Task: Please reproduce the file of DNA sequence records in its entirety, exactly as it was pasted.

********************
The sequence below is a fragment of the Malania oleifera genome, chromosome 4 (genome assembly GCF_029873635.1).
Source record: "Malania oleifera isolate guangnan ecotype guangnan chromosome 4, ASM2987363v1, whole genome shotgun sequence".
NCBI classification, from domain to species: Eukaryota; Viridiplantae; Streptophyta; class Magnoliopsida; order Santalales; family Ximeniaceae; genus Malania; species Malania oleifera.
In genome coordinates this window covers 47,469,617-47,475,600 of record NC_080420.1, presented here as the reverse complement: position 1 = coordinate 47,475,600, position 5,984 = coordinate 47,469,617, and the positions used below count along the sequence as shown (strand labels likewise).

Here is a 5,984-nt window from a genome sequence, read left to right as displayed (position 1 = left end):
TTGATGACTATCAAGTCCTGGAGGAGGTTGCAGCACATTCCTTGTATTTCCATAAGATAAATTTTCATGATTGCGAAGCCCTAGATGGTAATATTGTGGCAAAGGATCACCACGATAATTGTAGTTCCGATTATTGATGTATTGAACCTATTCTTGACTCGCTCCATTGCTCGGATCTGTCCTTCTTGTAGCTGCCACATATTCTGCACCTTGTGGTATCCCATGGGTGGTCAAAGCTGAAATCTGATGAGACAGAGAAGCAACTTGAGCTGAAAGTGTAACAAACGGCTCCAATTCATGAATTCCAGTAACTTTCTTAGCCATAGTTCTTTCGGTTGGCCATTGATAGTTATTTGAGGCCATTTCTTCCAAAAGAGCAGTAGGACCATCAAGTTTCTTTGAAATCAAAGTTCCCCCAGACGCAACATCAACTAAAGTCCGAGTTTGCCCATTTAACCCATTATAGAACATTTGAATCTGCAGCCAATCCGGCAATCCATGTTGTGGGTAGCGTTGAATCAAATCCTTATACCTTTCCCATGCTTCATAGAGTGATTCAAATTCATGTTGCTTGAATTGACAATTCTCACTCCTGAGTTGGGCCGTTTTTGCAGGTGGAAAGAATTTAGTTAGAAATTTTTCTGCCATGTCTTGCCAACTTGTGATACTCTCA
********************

The sequence below is a fragment of the Malania oleifera genome, chromosome 4 (genome assembly GCF_029873635.1).
Source record: "Malania oleifera isolate guangnan ecotype guangnan chromosome 4, ASM2987363v1, whole genome shotgun sequence".
NCBI classification, from domain to species: Eukaryota; Viridiplantae; Streptophyta; class Magnoliopsida; order Santalales; family Ximeniaceae; genus Malania; species Malania oleifera.
In genome coordinates this window covers 47,469,617-47,475,600 of record NC_080420.1, presented here as the reverse complement: position 1 = coordinate 47,475,600, position 5,984 = coordinate 47,469,617, and the positions used below count along the sequence as shown (strand labels likewise).

Here is a 5,984-nt window from a genome sequence, read left to right as displayed (position 1 = left end):
TTGATGACTATCAAGTCCTGGAGGAGGTTGCAGCACATTCCTTGTATTTCCATAAGATAAATTTTCATGATTGCGAAGCCCTAGATGGTAATATTGTGGCAAAGGATCACCACGATAATTGTAGTTCCGATTATTGATGTATTGAACCTATTCTTGACTCGCTCCATTGCTCGGATCTGTCCTTCTTGTAGCTGCCACATATTCTGCACCTTGTGGTATCCCATGGGTGGTCAAAGCTGAAATCTGATGAGACAGAGAAGCAACTTGAGCTGAAAGTGTAACAAACGGCTCCAATTCATGAATTCCAGTAACTTTCTTAGCCATAGTTCTTTCGGTTGGCCATTGATAGTTATTTGAGGCCATTTCTTCCAAAAGAGCAGTAGGACCATCAAGTTTCTTTGAAATCAAAGTTCCCCCAGACGCAACATCAACTAAAGTCCGAGTTTGCCCATTTAACCCATTATAGAACATTTGAATCTGCAGCCAATCCGGCAATCCATGTTGTGGGTAGCGTTGAATCAAATCCTTATACCTTTCCCATGCTTCATAGAGTGATTCAAATTCATGTTGCTTGAATTGACAATTCTCACTCCTGAGTTGGGCCGTTTTTGCAGGTGGAAAGAATTTAGTTAGAAATTTTTCTGCCATGTCTTGCCAACTTGTGATACTCTCA